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The ancient myth of a hero who slays a mythical beast worked its way into the lore of early Christianity. Willy Hengstenberg discusses here the sources for the dragon-slaying legend attributed to two separate fourth-century figures named Theodore.
Publisher: Gorgias Press LLC
Availability: In stock
SKU (ISBN): 978-1-60724-773-9
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Publication Status: In Print
Series: Analecta Gorgiana 436
Publication Date: Jan 21,2010
Interior Color: Black
Trim Size: 6 x 9
Page Count: 69
Language: German
ISBN: 978-1-60724-773-9
$46.00
Your price: $27.60

The legend of a hero conquering a mythical beast is present in many different forms in the folk history of many different cultures. Thus, it is not surprising that this legend is found among the stories of early Christian saints. The most well-known dragon slayer legend in Christian lore is that of St. George, but this is not the dragon legend in Christian history. In the present article, Willy Hengstenberg discusses the dragon fight narrative attributed to two separate figures named Theodore: St. Theodore of Amasea (also known as Theodore Tyro or Theodore of Tyre) and St. Theodore of Euphraita (also known as Theodore Stratelates). The two Theodores are near contemporaries both with one another and with St. George, so it is understandable why there would have been confusion over the correct subject of the dragon legend. This article, which was originally published in two parts but is combined here into one, surveys the sources for the legend of Theodore and discusses the issues involved in the transmission of the story and the eventual dual attribution.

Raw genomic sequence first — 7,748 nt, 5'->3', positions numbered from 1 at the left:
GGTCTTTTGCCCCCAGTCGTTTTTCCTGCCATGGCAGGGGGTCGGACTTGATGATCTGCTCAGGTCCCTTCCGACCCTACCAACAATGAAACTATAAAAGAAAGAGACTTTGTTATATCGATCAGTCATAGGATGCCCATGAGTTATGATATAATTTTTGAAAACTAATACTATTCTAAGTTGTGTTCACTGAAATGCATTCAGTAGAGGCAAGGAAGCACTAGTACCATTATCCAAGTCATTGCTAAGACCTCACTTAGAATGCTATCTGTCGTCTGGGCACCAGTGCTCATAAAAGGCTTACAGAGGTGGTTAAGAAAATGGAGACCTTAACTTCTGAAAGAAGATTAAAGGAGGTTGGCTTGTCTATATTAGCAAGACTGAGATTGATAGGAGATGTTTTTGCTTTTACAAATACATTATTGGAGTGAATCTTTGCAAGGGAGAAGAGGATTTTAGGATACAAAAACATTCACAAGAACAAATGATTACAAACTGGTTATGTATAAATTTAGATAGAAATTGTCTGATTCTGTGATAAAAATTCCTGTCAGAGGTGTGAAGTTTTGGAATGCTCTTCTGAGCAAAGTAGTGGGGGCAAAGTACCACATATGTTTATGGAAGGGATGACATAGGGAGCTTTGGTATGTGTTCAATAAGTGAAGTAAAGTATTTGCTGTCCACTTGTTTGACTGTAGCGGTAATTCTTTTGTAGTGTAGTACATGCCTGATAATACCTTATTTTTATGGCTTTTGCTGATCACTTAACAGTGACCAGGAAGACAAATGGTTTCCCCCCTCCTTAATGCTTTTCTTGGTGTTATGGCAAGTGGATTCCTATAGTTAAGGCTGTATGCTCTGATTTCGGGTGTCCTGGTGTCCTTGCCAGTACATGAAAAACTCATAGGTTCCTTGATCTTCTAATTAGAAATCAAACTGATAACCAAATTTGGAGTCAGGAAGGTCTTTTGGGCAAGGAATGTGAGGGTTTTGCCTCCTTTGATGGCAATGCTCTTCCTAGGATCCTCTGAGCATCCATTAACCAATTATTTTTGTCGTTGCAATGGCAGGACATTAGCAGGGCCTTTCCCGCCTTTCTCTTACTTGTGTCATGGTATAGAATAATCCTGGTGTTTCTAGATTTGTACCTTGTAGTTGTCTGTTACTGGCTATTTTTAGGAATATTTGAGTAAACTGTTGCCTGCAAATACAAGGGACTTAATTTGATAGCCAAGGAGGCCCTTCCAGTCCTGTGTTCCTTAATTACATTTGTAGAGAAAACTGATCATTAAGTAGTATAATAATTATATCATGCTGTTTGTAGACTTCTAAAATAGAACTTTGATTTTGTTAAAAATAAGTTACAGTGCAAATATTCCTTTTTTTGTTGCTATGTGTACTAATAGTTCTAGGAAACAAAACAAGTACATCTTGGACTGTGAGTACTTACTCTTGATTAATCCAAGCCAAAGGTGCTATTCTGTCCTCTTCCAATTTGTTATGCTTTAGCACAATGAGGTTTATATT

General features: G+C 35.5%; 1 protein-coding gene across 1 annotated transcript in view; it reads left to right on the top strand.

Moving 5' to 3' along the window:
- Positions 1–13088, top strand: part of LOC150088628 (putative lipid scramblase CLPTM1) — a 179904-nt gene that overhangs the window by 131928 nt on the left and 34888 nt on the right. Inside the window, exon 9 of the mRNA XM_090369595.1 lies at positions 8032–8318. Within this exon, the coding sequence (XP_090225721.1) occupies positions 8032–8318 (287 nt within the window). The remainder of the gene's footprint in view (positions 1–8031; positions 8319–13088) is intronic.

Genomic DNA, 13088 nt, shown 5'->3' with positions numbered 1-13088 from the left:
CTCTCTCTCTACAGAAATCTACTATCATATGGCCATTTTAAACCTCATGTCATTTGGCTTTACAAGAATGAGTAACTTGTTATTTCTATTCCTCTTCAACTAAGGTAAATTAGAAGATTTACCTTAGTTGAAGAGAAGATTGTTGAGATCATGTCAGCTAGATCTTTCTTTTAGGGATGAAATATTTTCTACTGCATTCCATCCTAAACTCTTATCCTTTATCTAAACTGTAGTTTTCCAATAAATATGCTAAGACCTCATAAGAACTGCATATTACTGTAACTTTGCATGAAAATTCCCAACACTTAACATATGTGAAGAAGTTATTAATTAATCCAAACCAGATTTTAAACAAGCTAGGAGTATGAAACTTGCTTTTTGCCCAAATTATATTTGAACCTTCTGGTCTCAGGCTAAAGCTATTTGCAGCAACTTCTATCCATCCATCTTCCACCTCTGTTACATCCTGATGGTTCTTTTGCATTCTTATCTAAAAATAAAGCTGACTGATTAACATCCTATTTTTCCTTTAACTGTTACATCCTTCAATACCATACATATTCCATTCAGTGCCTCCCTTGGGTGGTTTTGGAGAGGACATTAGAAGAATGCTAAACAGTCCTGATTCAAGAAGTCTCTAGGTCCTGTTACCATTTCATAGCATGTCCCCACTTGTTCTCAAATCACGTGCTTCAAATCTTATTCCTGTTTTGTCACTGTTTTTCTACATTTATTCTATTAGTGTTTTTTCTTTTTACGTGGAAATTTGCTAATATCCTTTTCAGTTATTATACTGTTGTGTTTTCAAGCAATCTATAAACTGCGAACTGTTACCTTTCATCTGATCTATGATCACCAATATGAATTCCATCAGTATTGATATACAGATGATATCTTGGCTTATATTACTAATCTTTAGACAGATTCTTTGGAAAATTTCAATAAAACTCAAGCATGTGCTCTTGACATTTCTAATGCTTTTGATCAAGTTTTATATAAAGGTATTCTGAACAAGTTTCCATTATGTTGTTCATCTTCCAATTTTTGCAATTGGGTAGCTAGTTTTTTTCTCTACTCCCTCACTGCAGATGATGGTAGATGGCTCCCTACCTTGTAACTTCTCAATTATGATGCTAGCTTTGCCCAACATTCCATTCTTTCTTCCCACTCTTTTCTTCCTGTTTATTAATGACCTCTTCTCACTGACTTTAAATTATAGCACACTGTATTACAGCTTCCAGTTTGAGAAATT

The legend of a hero conquering a mythical beast is present in many different forms in the folk history of many different cultures. Thus, it is not surprising that this legend is found among the stories of early Christian saints. The most well-known dragon slayer legend in Christian lore is that of St. George, but this is not the dragon legend in Christian history. In the present article, Willy Hengstenberg discusses the dragon fight narrative attributed to two separate figures named Theodore: St. Theodore of Amasea (also known as Theodore Tyro or Theodore of Tyre) and St. Theodore of Euphraita (also known as Theodore Stratelates). The two Theodores are near contemporaries both with one another and with St. George, so it is understandable why there would have been confusion over the correct subject of the dragon legend. This article, which was originally published in two parts but is combined here into one, surveys the sources for the legend of Theodore and discusses the issues involved in the transmission of the story and the eventual dual attribution.

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Contributor

Willy Hengstenberg

  • Untitled (page 5)